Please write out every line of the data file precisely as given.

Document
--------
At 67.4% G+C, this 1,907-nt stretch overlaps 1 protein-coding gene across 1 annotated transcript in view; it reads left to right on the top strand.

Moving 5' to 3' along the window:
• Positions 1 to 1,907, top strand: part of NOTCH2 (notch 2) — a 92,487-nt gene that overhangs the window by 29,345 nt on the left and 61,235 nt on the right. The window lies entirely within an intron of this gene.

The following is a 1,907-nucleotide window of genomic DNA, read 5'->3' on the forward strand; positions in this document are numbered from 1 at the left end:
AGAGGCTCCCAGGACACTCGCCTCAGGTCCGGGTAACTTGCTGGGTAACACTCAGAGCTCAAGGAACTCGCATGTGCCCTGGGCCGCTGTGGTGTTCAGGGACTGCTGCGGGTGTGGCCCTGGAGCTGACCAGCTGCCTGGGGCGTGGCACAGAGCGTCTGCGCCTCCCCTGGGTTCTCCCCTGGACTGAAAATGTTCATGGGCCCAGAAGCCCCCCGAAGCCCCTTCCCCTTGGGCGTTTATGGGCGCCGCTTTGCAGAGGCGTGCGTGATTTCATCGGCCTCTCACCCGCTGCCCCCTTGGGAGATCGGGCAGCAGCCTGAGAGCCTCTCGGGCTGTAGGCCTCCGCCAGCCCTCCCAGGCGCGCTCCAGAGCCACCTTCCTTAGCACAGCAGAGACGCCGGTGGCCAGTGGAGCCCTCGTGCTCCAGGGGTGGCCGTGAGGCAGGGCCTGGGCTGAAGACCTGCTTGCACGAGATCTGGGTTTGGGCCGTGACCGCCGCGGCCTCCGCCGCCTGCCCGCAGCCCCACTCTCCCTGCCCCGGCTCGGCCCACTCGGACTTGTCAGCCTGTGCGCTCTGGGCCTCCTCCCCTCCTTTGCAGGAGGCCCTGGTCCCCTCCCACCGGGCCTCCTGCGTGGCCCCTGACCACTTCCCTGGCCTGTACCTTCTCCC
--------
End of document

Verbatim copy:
At 67.4% G+C, this 1,907-nt stretch overlaps 1 protein-coding gene across 1 annotated transcript in view; it reads left to right on the top strand.

Moving 5' to 3' along the window:
• Positions 1 to 1,907, top strand: part of NOTCH2 (notch 2) — a 92,487-nt gene that overhangs the window by 29,345 nt on the left and 61,235 nt on the right. The window lies entirely within an intron of this gene.

The following is a 1,907-nucleotide window of genomic DNA, read 5'->3' on the forward strand; positions in this document are numbered from 1 at the left end:
AGAGGCTCCCAGGACACTCGCCTCAGGTCCGGGTAACTTGCTGGGTAACACTCAGAGCTCAAGGAACTCGCATGTGCCCTGGGCCGCTGTGGTGTTCAGGGACTGCTGCGGGTGTGGCCCTGGAGCTGACCAGCTGCCTGGGGCGTGGCACAGAGCGTCTGCGCCTCCCCTGGGTTCTCCCCTGGACTGAAAATGTTCATGGGCCCAGAAGCCCCCCGAAGCCCCTTCCCCTTGGGCGTTTATGGGCGCCGCTTTGCAGAGGCGTGCGTGATTTCATCGGCCTCTCACCCGCTGCCCCCTTGGGAGATCGGGCAGCAGCCTGAGAGCCTCTCGGGCTGTAGGCCTCCGCCAGCCCTCCCAGGCGCGCTCCAGAGCCACCTTCCTTAGCACAGCAGAGACGCCGGTGGCCAGTGGAGCCCTCGTGCTCCAGGGGTGGCCGTGAGGCAGGGCCTGGGCTGAAGACCTGCTTGCACGAGATCTGGGTTTGGGCCGTGACCGCCGCGGCCTCCGCCGCCTGCCCGCAGCCCCACTCTCCCTGCCCCGGCTCGGCCCACTCGGACTTGTCAGCCTGTGCGCTCTGGGCCTCCTCCCCTCCTTTGCAGGAGGCCCTGGTCCCCTCCCACCGGGCCTCCTGCGTGGCCCCTGACCACTTCCCTGGCCTGTACCTTCTCCC